"I would stress that this impasse affects one aspect of the Belfast agreement, albeit an important one. As the joint statement by the Prime Minister yesterday made clear, this Government remain totally committed to the full implementation of the agreement. It has already brought great benefits to the people of Northern Ireland.

    "In their statement, the Prime Minister and the Taoiseach also recognised that the recent difficulties in Northern Ireland stemmed from a loss of trust on both sides of the community. There has been much apportioning of blame and there is no doubt there is a lack of confidence on both sides of the community. However, at the heart of the recent political difficulties have been concerns about the commitment to exclusively democratic and non-violent means.

    "Let us be clear that we have seen violence from all sides of the community, including a campaign, sometimes murderous in its intent and effect, from the so-called loyalist paramilitaries. Let it be quite clear that the Chief Constable and I are combating it

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    and will combat it with all the means at our disposal, wherever it happens, whoever is behind it. We will go wherever the evidence leads. That is why I have recently redoubled our efforts by setting up the new Law and Order Action Group bringing together the key agencies to strengthen our drive against all forms of racketeering and violence, from wherever it may come.

    "I have to tell the House that an arrest was made this morning in connection with the shooting of Danny McBrearty in Londonderry on 29th September. Police inquiries are continuing.

    "I have absolutely no doubt that episodes such as the trial of republicans in Colombia and the break-in at Castlereagh have seriously damaged confidence in the power-sharing arrangements. It would, of course, be entirely improper to prejudge the outcomes of any cases involving outstanding criminal charges. But it would be naive for any politician to ignore the impact on political and public opinion of the recent charges brought against republicans, including members of Sinn Fein, as a result of the police operation on 4th October.

    "Like me, the House will be particularly concerned about the position of prison officers and others and their families, for whose assistance the police have now established a special unit. The Prison Service is working closely with the police and has established a helpline.

    "And I say this to the House: there is no authority, no legitimacy, no morality and no political basis for anyone, in today's Northern Ireland, to have recourse to violence or paramilitary activity. Whatever may have happened 30 years ago or 300 years ago, in today's Northern Ireland the path to power through democracy is open to everyone.

    "It is also essential, as the Prime Minister and the Taoiseach noted, that each community has confidence in the commitment of the other to the agreement. That is now our challenge; that is now our task. Yesterday was, not surprisingly, filled with recrimination. Today, we should be about rebuilding. But that rebuilding has to be done on foundations which are firm, sound, and lasting.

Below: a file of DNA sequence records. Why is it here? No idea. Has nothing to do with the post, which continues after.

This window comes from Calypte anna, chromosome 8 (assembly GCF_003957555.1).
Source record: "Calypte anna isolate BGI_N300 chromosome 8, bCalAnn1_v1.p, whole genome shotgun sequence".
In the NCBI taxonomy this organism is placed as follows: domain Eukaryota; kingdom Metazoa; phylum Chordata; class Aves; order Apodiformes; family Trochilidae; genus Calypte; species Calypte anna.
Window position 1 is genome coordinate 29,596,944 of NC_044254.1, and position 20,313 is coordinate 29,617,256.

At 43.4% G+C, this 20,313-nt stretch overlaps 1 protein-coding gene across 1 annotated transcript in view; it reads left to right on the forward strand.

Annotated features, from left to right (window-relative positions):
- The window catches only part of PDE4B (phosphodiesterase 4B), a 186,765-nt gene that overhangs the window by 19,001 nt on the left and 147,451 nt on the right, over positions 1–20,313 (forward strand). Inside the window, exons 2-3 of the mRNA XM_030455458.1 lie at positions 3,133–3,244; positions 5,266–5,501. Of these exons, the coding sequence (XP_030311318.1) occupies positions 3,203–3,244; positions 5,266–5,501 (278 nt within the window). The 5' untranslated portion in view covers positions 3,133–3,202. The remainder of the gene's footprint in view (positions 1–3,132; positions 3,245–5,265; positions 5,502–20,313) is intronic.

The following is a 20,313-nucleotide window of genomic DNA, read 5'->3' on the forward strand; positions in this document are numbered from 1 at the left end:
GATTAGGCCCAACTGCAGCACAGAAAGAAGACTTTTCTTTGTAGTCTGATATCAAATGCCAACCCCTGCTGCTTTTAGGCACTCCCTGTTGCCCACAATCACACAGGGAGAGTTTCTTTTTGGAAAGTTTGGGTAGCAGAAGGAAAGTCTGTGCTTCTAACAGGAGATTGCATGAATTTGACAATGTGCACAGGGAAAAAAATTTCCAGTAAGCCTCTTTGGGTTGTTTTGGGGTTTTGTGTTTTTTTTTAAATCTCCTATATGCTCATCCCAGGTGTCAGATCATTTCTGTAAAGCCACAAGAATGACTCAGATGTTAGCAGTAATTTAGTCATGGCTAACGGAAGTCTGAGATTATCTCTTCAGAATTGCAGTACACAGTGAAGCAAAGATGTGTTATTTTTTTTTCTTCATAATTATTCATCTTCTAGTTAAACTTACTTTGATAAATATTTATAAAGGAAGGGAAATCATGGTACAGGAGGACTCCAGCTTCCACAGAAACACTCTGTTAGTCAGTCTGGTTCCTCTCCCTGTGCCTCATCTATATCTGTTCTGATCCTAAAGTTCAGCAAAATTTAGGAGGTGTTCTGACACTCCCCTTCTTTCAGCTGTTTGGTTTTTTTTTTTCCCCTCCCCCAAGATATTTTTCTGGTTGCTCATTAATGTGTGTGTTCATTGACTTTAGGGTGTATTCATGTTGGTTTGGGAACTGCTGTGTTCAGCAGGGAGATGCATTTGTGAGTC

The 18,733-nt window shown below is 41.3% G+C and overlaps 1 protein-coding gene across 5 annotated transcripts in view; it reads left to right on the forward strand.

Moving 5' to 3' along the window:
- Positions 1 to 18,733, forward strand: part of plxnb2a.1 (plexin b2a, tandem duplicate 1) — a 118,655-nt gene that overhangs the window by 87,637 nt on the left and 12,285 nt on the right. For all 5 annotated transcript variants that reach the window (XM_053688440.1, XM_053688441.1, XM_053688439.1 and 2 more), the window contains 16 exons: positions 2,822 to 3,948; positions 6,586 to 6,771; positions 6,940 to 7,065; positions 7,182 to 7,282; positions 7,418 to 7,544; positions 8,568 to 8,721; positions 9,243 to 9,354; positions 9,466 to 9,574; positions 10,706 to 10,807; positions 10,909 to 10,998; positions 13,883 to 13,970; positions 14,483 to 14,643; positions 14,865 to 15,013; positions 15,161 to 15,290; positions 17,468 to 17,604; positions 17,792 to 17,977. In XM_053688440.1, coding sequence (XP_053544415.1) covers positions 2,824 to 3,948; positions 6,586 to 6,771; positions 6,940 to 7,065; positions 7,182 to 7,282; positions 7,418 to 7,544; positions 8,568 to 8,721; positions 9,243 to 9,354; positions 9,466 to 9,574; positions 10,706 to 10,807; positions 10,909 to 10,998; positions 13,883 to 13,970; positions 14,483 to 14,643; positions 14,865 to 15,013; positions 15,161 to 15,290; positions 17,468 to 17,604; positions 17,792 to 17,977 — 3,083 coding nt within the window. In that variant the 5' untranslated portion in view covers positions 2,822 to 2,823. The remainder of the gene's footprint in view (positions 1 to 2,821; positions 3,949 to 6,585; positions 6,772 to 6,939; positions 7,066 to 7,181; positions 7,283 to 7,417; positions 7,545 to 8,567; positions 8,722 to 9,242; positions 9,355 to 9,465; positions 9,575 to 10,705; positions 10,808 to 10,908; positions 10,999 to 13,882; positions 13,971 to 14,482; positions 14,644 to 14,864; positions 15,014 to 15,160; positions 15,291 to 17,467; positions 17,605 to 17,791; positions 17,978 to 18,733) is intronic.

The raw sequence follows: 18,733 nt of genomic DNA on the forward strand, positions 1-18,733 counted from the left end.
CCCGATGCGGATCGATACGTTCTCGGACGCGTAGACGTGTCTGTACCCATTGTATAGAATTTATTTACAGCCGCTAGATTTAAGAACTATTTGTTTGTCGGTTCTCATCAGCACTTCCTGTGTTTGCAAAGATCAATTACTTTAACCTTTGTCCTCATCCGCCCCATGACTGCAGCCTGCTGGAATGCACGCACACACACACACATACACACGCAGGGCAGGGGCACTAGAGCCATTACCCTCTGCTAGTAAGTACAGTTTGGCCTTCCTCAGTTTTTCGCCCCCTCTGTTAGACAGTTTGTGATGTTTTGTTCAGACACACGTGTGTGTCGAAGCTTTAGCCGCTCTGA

"It is against this background that the Prime Minister and Taoiseach said yesterday that,

    'it must be clear that the transition from violence to exclusively peaceful and democratic means, which has been ongoing since the Agreement, and indeed before, is being brought to an unambiguous and definitive conclusion'.

They also said:

    'It is now essential that the concerns around the commitment to exclusively democratic and non-violent means are removed. The time has come for people to clearly choose one track or the other'.

    "We face some difficult and challenging weeks ahead of us. Our tasks are threefold. First, we need to move rapidly and decisively from the recent weeks of political uncertainty. I have no doubts that the people of Northern Ireland—who should be always

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    the ones at the front of our minds in all that we are doing—welcome, appreciate and deserve devolved government.

    "Like them, I would have much preferred devolved government continuing, with local Ministers making local decisions. But until it can be restored, I and my colleagues will dedicate ourselves to working for the good of all the people of Northern Ireland to the best of our abilities. In the meantime, we will carry on the process of government in Northern Ireland proactively, and in the interests of all of its people.

    "This must not be a matter of mere care and maintenance. We owe it to the people of Northern Ireland that effective government should be moved forward. We will not duck the difficult issues. And we will be able to build on the progress made by the devolved administration in many areas, taking careful account of the "Programme for Government" and the principles of re-investment and reform on which it is based. I have already met yesterday with the First and Deputy First Ministers.